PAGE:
Elevator to the Gallows (1958)

Genres - Thriller, Crime, Romance  |   Sub-Genres - Post-Noir (Modern Noir), Psychological Thriller, Crime Thriller  |   Run Time - 92 min.  |   Countries - France, United States  |   MPAA Rating - NR
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Review by Michael Costello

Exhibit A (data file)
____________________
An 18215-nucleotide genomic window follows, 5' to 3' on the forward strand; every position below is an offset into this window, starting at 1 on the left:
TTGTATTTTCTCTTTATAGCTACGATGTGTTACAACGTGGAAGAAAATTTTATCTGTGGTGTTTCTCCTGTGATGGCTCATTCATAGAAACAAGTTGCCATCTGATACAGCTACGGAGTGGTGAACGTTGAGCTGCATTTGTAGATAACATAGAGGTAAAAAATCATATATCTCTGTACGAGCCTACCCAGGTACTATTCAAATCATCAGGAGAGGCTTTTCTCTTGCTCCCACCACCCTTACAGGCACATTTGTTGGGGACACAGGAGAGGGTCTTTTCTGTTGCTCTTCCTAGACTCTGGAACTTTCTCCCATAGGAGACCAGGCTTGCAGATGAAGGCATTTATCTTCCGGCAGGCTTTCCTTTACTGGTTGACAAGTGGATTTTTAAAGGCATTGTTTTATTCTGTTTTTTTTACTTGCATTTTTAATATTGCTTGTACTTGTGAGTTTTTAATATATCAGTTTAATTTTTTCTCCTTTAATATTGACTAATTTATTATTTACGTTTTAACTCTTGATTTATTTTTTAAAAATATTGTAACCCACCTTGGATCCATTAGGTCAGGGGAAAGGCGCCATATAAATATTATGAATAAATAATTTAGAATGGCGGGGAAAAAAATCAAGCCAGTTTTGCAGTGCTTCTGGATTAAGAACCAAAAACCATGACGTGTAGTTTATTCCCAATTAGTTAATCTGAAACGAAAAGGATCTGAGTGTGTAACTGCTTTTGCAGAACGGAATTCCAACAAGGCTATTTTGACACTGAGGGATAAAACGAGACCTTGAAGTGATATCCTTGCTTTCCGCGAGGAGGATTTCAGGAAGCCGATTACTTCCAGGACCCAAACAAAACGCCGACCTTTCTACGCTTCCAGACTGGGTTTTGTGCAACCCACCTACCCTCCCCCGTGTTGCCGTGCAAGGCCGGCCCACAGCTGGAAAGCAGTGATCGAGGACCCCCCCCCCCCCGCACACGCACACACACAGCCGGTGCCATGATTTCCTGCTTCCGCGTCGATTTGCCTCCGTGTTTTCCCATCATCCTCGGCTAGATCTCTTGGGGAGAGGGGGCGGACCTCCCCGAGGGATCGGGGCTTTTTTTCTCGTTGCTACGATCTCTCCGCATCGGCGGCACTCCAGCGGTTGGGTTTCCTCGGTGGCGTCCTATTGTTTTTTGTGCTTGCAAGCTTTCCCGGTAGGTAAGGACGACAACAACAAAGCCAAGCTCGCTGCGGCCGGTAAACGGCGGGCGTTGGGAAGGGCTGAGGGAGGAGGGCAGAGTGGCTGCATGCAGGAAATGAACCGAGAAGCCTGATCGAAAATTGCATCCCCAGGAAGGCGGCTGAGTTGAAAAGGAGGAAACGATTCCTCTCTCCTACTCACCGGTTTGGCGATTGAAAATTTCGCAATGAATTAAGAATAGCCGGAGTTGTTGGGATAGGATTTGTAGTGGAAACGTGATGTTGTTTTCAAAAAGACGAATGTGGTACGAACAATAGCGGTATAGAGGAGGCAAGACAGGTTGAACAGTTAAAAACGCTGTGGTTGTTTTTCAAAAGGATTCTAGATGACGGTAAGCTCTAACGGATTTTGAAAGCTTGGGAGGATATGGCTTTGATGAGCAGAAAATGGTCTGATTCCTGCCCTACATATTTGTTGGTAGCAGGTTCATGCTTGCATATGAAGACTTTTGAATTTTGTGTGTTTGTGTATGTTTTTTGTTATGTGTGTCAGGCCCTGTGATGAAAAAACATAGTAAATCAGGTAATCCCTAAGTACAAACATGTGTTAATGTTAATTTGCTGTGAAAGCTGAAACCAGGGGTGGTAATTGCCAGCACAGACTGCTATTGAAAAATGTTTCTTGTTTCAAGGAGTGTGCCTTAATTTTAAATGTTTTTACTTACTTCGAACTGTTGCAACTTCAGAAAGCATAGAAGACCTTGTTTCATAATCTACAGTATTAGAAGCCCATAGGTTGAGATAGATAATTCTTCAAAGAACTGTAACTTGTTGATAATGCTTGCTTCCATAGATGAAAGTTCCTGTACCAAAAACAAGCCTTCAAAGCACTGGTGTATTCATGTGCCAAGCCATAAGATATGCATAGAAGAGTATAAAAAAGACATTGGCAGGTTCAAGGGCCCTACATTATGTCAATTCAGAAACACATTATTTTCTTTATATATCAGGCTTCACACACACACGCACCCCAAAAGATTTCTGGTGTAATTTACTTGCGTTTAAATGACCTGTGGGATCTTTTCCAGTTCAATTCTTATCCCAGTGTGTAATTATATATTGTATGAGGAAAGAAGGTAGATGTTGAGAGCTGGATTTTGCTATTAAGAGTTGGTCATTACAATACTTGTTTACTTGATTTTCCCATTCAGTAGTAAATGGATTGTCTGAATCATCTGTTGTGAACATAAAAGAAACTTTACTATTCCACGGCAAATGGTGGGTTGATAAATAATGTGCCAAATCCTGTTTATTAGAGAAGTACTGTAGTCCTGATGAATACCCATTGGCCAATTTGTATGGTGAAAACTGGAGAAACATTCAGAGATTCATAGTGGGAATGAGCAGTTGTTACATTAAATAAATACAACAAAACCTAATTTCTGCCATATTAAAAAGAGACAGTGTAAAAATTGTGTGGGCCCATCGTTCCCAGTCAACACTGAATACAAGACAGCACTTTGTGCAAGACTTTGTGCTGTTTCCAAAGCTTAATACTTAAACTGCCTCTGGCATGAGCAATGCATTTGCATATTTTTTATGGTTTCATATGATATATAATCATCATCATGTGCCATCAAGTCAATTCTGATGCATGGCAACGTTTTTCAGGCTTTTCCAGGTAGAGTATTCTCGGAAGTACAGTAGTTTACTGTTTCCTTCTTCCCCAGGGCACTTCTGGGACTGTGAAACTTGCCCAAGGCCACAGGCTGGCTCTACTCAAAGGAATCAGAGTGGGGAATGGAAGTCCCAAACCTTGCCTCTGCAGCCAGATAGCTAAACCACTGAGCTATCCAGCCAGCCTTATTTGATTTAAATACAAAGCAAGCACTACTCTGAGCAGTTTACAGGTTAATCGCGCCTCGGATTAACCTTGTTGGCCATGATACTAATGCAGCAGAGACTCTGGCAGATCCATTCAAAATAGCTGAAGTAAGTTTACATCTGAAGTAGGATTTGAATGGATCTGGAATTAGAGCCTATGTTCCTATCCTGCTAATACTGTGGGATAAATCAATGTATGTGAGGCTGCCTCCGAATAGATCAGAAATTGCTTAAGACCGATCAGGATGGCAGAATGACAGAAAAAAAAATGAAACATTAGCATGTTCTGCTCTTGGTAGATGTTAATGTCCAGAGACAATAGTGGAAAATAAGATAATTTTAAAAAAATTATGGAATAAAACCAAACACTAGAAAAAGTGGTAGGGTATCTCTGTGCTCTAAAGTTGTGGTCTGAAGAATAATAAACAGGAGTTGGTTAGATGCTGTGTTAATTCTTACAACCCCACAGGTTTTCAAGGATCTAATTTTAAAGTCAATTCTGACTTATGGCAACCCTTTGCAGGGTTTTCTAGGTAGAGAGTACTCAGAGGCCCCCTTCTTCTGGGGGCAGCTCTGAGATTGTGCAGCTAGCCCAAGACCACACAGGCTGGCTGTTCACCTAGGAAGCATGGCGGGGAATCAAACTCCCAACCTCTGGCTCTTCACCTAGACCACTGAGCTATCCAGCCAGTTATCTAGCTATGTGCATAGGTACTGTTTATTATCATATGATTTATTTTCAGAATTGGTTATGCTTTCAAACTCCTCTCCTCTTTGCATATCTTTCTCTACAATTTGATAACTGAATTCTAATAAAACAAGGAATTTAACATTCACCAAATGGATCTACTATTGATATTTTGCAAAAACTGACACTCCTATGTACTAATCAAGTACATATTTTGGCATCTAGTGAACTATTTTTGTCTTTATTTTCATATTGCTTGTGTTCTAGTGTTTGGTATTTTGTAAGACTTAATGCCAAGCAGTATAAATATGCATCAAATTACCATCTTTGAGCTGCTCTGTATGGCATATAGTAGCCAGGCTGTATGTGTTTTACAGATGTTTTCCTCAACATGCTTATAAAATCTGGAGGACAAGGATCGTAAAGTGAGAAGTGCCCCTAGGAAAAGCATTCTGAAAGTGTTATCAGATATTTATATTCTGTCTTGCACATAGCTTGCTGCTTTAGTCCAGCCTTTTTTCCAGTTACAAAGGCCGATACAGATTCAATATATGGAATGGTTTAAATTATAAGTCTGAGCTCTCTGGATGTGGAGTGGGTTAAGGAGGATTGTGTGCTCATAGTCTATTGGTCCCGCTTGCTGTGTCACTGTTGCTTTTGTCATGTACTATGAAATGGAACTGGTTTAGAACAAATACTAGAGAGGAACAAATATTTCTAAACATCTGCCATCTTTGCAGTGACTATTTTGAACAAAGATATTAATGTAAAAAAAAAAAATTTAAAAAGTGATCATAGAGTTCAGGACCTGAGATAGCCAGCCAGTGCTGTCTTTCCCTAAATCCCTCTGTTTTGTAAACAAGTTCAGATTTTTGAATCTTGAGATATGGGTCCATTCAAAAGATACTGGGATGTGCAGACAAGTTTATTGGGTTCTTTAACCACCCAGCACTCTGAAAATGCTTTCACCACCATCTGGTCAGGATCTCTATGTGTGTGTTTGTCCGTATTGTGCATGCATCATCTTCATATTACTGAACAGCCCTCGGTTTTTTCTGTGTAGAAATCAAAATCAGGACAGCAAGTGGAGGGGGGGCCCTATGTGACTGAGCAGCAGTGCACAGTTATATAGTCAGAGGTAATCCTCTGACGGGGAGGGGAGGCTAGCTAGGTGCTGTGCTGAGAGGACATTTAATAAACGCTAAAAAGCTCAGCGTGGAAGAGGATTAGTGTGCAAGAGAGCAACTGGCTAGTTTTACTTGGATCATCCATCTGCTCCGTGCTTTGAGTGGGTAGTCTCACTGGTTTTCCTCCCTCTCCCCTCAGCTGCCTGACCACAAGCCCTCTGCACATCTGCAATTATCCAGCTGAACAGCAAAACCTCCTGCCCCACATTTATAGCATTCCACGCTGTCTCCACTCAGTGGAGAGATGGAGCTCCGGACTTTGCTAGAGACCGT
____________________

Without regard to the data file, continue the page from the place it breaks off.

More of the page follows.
The first feature of the 24-year-old Louis Malle, this assured film was one of the earliest rumblings of the Nouvelle Vague, a more conservative precursor to Godard's Breathless. Claiming a desire to combine the disparate styles of Bresson and Hitchcock, Malle's film is less a noir than a low-key meditation on the genre, as shots of a disconsolate Jeanne Moreau walking the streets of Paris in search of her lover (Maurice Ronet) are intercut with the adventures of the young couple who have stolen their car. Taking the familiar plot of homicidal lovers, Malle skips past the customary heavy breathing, beginning in medias res as the murder of Moreau's husband is carried out with clinical detachment. Ironically, Malle's older lovers are separated from each other for nearly the entire film, with Ronet's frantic efforts to get away from the scene of the crime almost a parody of the prisoner's calm demeanor in Bresson's contemporaneous A Man Escaped (1956). As the dominoes begin to fall, Moreau is reunited with Ronet, at least on paper, in one of the most elegant busts on celluloid. The melancholy of Miles Davis' improvised score underlines the film's tone of stoic fatalism.